If you want a hatch, all-wheel drive, and a manual gearbox, there are very few options available on the market right now.
That probably explains why Volkswagen SportWagen and Alltrack models equipped with a six-speed manual are doing very well in terms of sale. Both are actually exceeding expectations.
The arrival of a six-speed manual option on the SportWagen equipped with 4Motion all-wheel drive was delayed for about a year as Volkswagen did everything it could to just get an AWD wagon to market for model-year 2017.
Once the 2018 model-year rolled around, however, Volkswagen was able to put a three-pedal option next to the DSG automatic in the 4Motion SportWagen and Alltrack catalogues.
Results have exceeding expectations with 40 percent of SportWagens and Alltracks sold getting a six-speed manual. Volkswagen originally anticipated a one in four ratio of manuals to automatics as Thomas Tetzlaf, Volkswagen Canada’s publication relations manager, told the Chronicle Herald.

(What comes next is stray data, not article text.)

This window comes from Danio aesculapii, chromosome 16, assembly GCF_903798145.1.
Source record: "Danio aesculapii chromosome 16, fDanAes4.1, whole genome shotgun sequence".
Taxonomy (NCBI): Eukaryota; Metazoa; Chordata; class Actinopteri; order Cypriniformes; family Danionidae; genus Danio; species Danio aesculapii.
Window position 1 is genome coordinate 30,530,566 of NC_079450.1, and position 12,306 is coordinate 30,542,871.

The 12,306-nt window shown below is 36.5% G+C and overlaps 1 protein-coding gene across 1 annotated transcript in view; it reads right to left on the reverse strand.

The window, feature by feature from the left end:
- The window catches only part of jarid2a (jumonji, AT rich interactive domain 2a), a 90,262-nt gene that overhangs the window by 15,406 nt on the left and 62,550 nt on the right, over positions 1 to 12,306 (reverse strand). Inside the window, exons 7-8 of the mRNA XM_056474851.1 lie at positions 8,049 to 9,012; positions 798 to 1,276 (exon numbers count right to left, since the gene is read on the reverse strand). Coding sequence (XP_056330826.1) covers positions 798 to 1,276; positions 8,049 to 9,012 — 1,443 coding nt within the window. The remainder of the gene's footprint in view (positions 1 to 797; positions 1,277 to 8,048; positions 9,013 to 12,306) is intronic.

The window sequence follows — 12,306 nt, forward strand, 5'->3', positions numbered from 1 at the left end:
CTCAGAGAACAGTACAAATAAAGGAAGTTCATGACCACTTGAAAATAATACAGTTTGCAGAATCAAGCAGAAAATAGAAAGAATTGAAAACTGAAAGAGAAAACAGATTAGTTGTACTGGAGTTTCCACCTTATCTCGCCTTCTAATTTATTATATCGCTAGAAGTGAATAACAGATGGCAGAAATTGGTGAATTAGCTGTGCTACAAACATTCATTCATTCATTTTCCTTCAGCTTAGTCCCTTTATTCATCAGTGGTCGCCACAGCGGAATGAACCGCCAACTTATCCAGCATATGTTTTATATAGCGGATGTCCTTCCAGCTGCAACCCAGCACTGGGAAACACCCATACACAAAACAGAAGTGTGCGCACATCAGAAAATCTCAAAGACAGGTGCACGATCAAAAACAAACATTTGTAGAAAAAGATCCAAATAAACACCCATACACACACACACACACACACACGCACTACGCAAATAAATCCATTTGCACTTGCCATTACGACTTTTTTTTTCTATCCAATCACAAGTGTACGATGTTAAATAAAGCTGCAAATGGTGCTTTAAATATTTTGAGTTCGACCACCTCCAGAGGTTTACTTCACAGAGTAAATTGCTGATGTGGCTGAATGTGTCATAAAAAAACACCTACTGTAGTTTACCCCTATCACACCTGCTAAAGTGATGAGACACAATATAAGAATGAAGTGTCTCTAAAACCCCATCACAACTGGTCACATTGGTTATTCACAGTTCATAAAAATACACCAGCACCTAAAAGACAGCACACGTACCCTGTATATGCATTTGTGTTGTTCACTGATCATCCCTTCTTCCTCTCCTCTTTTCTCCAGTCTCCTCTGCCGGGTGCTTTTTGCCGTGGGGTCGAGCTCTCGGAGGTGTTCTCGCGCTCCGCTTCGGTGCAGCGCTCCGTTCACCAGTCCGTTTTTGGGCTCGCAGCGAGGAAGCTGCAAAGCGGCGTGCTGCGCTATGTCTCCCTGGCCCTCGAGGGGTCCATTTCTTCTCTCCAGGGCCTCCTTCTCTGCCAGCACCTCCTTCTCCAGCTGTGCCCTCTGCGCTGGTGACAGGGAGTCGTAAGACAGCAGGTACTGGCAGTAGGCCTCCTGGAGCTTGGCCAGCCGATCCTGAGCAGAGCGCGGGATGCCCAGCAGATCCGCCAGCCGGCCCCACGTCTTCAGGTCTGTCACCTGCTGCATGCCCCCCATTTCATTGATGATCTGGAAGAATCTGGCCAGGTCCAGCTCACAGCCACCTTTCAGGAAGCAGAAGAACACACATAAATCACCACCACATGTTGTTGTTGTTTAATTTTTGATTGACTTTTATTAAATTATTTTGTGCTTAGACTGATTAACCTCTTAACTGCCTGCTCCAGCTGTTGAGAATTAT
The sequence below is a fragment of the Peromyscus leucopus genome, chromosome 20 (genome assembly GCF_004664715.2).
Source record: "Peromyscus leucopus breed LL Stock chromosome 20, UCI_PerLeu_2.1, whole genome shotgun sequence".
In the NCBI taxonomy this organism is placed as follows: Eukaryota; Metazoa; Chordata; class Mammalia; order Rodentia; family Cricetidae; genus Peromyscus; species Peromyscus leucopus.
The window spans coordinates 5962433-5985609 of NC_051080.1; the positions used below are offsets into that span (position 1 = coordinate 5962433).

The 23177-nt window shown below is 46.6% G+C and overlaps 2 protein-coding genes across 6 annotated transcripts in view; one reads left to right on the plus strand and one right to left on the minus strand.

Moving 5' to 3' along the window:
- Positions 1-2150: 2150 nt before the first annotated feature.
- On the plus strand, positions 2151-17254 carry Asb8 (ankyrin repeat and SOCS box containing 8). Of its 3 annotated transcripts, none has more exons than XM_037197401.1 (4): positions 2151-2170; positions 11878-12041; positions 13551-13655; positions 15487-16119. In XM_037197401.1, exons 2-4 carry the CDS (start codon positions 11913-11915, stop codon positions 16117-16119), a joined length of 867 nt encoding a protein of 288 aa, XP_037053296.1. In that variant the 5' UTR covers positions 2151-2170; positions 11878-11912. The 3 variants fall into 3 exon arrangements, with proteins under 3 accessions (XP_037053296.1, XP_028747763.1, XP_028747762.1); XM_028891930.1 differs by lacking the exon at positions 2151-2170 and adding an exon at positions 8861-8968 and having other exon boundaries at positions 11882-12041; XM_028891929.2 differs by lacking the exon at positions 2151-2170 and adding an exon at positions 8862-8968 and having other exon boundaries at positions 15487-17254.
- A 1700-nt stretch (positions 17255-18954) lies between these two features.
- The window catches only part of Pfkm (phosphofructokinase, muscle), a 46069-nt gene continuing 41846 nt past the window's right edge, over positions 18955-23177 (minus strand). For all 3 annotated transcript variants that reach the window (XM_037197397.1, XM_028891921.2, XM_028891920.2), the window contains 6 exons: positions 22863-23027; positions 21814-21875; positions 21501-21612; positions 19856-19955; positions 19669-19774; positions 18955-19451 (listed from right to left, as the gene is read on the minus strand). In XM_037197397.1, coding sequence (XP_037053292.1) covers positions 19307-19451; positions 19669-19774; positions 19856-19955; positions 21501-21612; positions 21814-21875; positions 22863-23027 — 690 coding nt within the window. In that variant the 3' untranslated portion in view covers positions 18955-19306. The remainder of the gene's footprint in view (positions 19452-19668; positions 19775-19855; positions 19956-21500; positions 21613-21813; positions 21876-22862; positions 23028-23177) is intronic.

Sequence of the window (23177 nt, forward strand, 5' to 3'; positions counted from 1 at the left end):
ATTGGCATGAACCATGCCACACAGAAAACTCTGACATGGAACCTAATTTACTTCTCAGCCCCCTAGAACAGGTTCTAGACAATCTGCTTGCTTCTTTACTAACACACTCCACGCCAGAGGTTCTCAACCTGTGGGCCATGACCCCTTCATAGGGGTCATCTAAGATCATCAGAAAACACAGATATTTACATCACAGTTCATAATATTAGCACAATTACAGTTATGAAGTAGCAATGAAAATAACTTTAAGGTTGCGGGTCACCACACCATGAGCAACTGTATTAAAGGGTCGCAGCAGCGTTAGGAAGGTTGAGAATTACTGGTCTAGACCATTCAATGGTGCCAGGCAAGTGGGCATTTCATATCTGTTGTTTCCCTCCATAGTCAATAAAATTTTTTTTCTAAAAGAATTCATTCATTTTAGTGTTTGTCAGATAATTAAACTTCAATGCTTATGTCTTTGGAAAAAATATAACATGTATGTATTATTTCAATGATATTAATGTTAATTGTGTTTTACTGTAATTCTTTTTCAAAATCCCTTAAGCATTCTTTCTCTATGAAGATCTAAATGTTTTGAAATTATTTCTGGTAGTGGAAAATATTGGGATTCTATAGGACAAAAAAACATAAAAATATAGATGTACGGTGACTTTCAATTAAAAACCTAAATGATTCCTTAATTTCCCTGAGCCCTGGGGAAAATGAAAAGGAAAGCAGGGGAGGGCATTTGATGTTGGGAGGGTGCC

“We are pleasantly surprised. Early estimates pegged the install rate around 25 per cent, but we did not expect or anticipate a 40 per cent rate,” Tetzlaf said.
So why are manual 4Motion Volkswagen wagons so popular? It certainly helps that they basically have no competition. Most automakers are dialing back manual gearbox availability and aside from a Subaru Impreza 5-door, you won’t find many options out there with a do-it-yourself gearbox and AWD.
Subaru took the manual out of the Outback and Forester this year and Audi followed suit. You can’t get a BMW 3 Series Touring with a manual anymore either.
Our very own Matt St-Pierre recently bought a SportWagen with all-wheel drive and a six-speed, and his productivity has gone down proportionally to the amount of snow on the roads outside.
If Volkswagen keeps thinking outside the box like this, something tells us they will always find an enthusiast to sell a car to.